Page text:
Best of Luck!
Legal disclaimer: This answer is not legal advice, but is for informational purposes only. My answer to your question does not create an attorney-client relationship between us. Please contact a licensed attorney in your area for competent legal advice.
If you are seeking the services of a patent attorney or patent agent for the preparation of a patent application, you should consider seeking a fixed fee rather than hourly rate. The latter can be "deceiving" as you probably are more interested in the final cost to you rather than the cost per hour.
The answer provided is only for general information purposes and does not constitute legal advice.
As my colleagues have answered above, it very much depends on a plurality of factors. If you are price sensitive, I would recommend you find an patent attorney willing to accept a fixed fee arrangement.
As many have said before, there is no absolutely authoritative source for this information. However, there are good published estimates. For example, the American Intellectual Property Law Association (AIPLA) publishes an economic survey of intellectual property attorneys every year that address these kinds of questions.
According to the most recently published AIPLA Report (2011), the average hourly billing rate for an intellectual property attorney or patent agent was $371 (mean). However, that is a broad category that encompasses trademark attorneys and copyright attorneys. The Report shows that the average rate quoted for drafting a patent application “of minimal complexity” was $7,000. For a complex mechanical invention it was $9000. That is the entire cost of drafting the application, and not an hourly rate.
This will vary to some degree from market to market, and based on the quality and experience of the patent practitioner.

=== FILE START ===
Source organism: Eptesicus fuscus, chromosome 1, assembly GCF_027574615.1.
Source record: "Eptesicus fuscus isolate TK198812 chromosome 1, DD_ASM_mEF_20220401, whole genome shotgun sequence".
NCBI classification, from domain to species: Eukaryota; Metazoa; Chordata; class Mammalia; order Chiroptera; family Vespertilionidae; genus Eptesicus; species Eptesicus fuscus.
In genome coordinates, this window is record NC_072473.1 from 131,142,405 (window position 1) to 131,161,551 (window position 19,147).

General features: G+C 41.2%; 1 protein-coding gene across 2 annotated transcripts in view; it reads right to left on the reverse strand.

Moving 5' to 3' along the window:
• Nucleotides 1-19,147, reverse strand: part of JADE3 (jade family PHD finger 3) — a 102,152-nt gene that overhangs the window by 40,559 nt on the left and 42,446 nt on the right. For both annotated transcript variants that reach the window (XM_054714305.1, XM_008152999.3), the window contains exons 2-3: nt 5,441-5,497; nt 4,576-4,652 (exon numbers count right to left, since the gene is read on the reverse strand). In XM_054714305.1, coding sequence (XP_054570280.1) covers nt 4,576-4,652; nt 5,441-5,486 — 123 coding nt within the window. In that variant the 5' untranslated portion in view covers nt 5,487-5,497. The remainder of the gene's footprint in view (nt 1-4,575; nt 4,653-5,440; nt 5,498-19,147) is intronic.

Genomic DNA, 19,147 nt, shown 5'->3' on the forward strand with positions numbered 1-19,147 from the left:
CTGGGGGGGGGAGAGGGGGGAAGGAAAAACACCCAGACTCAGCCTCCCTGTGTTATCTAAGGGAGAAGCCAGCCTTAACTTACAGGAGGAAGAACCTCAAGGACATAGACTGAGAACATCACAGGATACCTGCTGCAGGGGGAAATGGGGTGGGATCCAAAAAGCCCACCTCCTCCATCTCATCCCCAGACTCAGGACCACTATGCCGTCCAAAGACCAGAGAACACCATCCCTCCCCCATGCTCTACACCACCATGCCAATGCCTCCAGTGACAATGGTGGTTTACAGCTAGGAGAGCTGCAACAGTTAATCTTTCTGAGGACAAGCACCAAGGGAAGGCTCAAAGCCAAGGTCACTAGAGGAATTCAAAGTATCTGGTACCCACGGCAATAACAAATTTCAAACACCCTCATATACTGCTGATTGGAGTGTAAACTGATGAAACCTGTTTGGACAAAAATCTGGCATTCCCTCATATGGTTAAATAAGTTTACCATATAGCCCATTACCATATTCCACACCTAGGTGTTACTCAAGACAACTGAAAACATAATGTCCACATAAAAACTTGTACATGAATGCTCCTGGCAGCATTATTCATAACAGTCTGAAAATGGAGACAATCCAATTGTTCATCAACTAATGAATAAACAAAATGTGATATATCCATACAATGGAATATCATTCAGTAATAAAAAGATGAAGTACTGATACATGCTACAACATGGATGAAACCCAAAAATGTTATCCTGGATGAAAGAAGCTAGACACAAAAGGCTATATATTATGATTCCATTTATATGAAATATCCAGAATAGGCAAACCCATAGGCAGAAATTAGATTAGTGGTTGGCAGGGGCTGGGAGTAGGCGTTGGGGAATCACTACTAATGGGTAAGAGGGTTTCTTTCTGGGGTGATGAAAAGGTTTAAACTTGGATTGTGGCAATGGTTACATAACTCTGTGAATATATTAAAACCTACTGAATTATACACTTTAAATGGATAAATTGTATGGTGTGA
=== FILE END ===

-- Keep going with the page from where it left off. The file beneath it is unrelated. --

Fees of both Patent Agents and Patent Attorneys are always negotiable.
The real issue is the task you are asking the Agent or Attorney to accomplish.
Simple inventions most likely solve simple problems that in all probability have been solved, many times over, and are published in patents already granted or applications already filed.
Access the Search Databases maintained by the the U.S Patent Office at www.uspto.gov and determine, to your satisfaction, that your simple invention has neither been described as such, nor described analogously. When you read a Patent found in your search, understand that it was a patent application most likely written by a patent agent or attorney on behalf of a client, and that is what you will be asking an agent or attorney to do for you for your simple invention.
While you are on the Patent Office website, determine the fees accessed by the Patent Office for filing, and processing a patent application to an issued patent, and thereafter to maintain it.
Next think seriously about your object - are speculating about a future value, or protection for a product you that intend to, or are manufacturing?
After serious evaluation addressing the above points with your spouse or confidant, call a Patent Agent or Attorney and inquire about his or her fields of expertise, and fees for an initial 1 hour consultation ($0 - $150.00)
Bring copies of the patents/published patent applications (or at least the Nos. of the Patents and Published Applications) you found in your search of the Patent Office databases to the consultation. Have a firm notion of the amount you wish to spend in light of business realities, and/or the depth of your pocket book. Remember that fees charged by a patent agent or attorney for preparing your patent application are typically based on hourly rates ranging from $100/hr to $600/hr, however phrased. Qualified patent drawings (required for mechanical inventions) cost between $50 - $250 per sheet for preparation. Patent Agents and Attorneys do not work on a contingent basis.
In the end, either because you found a patent describing your invention, or financial realities, your cost FOR TRYING TO PATENT YOUR SIMPLE MECHANICAL INVENTION will be the time spent searching the Patent Office databases plus the initial consultation fee charged by the Patent Agent or Attorney.
In other words, more likely than not with the advice of the patent agent or attorney consulted, you will conclude your simple invention is not patentable, or financially unrealistic to attempt to patent in context of your pocketbook and/or objectives.